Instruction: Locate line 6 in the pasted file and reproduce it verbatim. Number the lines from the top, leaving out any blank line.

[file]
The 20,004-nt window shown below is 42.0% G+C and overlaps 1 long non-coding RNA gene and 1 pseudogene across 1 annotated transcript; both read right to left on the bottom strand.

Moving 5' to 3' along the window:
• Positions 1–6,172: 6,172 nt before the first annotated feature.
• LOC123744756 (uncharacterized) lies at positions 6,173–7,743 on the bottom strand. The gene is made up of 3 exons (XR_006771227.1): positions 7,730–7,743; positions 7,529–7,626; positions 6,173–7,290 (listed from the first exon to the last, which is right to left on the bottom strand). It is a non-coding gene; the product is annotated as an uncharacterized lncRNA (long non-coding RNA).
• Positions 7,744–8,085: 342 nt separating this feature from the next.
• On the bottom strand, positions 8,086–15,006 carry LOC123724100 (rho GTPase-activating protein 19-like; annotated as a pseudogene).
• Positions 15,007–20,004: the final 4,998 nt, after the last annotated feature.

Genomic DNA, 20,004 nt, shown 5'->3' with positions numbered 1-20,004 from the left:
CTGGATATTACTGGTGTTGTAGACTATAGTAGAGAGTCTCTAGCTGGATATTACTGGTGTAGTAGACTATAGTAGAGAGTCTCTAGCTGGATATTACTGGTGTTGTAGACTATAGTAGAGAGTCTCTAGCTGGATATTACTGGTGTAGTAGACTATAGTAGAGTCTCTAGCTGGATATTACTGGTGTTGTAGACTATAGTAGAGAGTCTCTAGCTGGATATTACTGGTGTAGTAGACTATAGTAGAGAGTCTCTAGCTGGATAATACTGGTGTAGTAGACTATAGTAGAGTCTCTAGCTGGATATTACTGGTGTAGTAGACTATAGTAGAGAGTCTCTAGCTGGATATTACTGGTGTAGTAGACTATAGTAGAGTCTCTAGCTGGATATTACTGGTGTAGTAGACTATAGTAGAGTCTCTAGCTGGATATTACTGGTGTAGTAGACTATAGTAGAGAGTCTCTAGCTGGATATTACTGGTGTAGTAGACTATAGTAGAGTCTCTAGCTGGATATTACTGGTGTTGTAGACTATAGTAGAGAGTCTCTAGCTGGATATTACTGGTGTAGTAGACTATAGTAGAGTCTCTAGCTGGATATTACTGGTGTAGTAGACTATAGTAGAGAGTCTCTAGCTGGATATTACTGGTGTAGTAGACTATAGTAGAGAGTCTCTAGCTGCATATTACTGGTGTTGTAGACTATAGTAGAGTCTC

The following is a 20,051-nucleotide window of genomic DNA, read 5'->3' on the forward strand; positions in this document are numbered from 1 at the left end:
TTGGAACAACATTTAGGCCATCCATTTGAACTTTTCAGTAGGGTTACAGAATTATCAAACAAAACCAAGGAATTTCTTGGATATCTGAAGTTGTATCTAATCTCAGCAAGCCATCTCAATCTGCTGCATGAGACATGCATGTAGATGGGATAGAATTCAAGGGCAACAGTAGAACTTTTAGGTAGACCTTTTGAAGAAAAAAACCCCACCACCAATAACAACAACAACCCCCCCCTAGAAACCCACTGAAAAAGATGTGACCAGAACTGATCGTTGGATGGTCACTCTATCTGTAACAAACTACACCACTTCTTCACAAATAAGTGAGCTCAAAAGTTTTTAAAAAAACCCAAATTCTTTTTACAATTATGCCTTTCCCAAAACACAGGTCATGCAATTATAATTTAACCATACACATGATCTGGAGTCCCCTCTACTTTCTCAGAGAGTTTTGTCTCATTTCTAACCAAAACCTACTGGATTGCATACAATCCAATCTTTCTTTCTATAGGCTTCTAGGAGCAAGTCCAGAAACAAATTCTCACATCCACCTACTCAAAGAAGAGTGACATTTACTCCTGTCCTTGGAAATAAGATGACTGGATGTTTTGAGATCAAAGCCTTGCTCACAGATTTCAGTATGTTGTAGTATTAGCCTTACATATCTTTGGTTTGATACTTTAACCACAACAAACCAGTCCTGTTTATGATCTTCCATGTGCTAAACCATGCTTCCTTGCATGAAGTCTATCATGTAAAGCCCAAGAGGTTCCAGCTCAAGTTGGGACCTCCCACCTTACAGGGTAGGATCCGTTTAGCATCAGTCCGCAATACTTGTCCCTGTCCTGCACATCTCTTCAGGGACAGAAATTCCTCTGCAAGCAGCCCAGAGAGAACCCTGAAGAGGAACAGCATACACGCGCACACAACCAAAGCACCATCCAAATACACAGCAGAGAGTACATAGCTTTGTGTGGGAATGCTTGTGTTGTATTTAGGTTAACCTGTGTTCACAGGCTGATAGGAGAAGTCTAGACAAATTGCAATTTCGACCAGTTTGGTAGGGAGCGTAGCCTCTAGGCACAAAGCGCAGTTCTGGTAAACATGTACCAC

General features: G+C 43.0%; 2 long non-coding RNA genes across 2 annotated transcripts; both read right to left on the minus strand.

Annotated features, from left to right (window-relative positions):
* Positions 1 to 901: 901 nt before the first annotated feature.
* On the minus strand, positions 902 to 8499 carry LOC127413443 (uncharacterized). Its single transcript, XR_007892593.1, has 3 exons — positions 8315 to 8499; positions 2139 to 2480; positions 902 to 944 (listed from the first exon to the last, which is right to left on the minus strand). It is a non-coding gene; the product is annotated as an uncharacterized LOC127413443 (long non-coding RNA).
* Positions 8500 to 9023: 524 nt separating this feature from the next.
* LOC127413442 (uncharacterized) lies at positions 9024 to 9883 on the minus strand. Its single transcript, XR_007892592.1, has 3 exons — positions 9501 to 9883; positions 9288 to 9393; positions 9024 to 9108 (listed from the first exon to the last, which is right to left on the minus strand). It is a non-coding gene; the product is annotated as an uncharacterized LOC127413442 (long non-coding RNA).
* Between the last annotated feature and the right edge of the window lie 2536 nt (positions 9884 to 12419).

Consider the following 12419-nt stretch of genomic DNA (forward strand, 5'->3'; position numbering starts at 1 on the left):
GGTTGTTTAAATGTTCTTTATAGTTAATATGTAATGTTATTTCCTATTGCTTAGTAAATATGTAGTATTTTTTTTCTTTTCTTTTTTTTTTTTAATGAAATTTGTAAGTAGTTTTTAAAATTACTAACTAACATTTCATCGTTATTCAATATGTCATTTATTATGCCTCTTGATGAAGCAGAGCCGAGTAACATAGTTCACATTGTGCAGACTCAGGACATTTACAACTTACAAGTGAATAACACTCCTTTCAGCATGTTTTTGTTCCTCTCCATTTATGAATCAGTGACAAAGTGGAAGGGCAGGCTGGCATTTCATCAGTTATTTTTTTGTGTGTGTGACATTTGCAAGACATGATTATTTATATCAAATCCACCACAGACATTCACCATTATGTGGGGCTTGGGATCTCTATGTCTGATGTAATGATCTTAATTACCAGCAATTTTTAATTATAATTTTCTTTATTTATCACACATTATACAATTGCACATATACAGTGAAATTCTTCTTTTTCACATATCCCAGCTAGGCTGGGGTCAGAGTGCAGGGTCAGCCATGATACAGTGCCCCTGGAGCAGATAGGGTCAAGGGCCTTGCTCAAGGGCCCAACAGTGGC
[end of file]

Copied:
• On the bottom strand, positions 8,086–15,006 carry LOC123724100 (rho GTPase-activating protein 19-like; annotated as a pseudogene).